An Italian admiral stood at the flag plot, supported by his multinational staff, simultaneously representing the U.N., the WEU and the national interests of Italy.

Where mission tasking called upon the NATO force to board a suspect vessel, the U.S. was prevented from doing so due to national political factors. Italian forces, instead, successfully carried out the boardings for the NATO force.

Meanwhile, a U.S. carrier battle group of the Sixth Fleet transited through the block of ocean ostensibly "owned" by John Rodgers en route to the northern Adriatic Sea to support Operation Deny Flight.

Once there, the U.S. carrier worked in harmony with the British carrier Invincible. Both carriers coordinated well alongside a third carrier, the Foch, on station to conduct its own national mission requirements in the Adriatic.

A complicated picture, certainly. Could the operations have been streamlined by a more coherent, political backdrop? Of course. But reality continues to dictate political complexity among our nations. The good news is that the operation in the Adriatic was ultimately successful and the diversity of naval capabilities which carried it out fostered an environment which helped erode much of the underlying political complexity.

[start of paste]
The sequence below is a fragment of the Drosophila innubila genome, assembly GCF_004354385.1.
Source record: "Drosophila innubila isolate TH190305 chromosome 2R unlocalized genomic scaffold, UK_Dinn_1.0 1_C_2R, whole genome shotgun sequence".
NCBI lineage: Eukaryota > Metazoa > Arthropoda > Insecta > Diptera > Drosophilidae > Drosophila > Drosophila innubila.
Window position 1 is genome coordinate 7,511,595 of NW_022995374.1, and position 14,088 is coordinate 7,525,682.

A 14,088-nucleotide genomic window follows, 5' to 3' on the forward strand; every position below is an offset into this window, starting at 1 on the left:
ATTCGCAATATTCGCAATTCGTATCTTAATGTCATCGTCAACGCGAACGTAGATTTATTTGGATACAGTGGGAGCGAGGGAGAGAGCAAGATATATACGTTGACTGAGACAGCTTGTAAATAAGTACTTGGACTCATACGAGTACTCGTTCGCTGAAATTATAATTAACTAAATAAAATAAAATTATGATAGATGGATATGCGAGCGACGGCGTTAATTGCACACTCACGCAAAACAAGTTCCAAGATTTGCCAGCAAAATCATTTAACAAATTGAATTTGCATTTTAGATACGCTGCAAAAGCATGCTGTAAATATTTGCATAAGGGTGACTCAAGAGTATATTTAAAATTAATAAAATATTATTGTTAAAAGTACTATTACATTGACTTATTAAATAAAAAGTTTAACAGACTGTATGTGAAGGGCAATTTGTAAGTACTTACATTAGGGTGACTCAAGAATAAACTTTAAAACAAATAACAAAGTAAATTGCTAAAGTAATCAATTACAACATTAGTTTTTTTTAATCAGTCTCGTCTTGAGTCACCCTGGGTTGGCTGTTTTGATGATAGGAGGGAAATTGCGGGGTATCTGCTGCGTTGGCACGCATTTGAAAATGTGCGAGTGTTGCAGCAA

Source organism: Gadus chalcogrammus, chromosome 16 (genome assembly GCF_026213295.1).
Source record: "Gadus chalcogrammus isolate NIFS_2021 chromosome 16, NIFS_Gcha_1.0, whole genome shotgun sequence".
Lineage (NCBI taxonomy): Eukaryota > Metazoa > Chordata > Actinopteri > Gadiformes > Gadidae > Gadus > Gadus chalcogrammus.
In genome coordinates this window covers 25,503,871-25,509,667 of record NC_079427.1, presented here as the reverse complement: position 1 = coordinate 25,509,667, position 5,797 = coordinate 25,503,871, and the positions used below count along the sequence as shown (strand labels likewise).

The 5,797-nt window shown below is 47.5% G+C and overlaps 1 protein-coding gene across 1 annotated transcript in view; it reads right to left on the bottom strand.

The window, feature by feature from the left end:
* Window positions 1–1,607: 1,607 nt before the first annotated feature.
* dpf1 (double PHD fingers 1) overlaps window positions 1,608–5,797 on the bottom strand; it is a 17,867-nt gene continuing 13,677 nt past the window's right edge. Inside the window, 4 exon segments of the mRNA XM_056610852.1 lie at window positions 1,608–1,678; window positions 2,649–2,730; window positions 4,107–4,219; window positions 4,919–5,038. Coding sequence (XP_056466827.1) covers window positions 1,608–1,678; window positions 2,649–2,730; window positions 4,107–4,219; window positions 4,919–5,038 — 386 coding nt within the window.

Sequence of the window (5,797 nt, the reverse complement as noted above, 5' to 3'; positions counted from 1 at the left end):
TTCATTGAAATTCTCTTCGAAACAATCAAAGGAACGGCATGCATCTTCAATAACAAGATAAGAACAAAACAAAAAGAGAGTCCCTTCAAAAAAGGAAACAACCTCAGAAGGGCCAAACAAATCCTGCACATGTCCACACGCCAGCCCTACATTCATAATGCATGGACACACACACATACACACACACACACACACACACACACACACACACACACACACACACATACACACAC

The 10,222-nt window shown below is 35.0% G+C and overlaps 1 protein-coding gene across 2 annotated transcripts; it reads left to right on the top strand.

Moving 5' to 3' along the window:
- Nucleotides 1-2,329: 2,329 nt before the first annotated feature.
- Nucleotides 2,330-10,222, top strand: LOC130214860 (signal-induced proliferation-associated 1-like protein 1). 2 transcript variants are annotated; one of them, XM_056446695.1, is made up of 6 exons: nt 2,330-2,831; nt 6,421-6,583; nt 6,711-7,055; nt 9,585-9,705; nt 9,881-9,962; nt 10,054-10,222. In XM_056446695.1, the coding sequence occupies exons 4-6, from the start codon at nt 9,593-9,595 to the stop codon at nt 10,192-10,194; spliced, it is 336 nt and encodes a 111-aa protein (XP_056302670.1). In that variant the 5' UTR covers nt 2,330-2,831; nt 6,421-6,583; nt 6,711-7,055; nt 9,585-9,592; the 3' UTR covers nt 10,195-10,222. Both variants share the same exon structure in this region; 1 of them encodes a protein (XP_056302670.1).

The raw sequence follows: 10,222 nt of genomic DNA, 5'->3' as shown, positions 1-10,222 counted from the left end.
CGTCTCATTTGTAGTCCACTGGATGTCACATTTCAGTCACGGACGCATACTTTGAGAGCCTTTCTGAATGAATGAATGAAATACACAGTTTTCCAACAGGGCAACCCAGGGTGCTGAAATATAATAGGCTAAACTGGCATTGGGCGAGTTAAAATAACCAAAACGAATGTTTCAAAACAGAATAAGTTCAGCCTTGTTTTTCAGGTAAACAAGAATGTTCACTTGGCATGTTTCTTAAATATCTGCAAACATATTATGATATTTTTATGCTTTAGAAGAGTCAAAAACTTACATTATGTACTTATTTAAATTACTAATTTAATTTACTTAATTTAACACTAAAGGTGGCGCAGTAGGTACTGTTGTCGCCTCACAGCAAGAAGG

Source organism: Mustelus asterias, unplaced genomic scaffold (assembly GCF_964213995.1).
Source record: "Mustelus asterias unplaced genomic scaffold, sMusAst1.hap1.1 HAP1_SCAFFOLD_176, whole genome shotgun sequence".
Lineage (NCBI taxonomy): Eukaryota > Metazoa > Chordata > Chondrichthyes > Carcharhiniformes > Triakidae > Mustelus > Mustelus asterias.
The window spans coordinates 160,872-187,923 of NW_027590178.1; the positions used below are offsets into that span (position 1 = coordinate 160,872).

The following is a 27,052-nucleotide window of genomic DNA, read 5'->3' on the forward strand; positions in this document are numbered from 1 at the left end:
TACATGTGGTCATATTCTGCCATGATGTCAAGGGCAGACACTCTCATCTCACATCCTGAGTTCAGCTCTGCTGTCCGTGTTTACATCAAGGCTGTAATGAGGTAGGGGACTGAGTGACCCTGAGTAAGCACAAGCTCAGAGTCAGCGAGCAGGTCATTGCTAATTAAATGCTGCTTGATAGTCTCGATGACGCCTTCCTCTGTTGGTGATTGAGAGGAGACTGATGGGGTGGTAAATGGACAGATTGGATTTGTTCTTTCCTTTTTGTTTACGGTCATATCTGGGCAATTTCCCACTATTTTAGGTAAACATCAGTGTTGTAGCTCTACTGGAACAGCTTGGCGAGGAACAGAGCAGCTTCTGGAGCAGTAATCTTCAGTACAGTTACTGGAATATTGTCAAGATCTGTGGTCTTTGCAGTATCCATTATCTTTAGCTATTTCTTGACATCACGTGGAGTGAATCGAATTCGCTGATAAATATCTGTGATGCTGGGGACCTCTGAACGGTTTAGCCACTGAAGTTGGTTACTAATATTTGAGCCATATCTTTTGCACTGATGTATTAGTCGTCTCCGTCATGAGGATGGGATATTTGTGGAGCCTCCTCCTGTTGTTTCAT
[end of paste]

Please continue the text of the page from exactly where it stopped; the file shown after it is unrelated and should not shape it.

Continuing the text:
Again, we can expect to see more of this -- naval forces of the 21st century which through cooperation at all levels, can become the embodiment of a new definition of seapower and begin in their own right to be positive agents for peace and stability.

In closing, let me say that this summer I had the tremendous pleasure of being aboard one of America's national treasures, the USS Constitution, when she sailed for the first time in over 116 years. Constitution is docked not far from here in Boston Harbor, and I urge all of you to visit her if you can.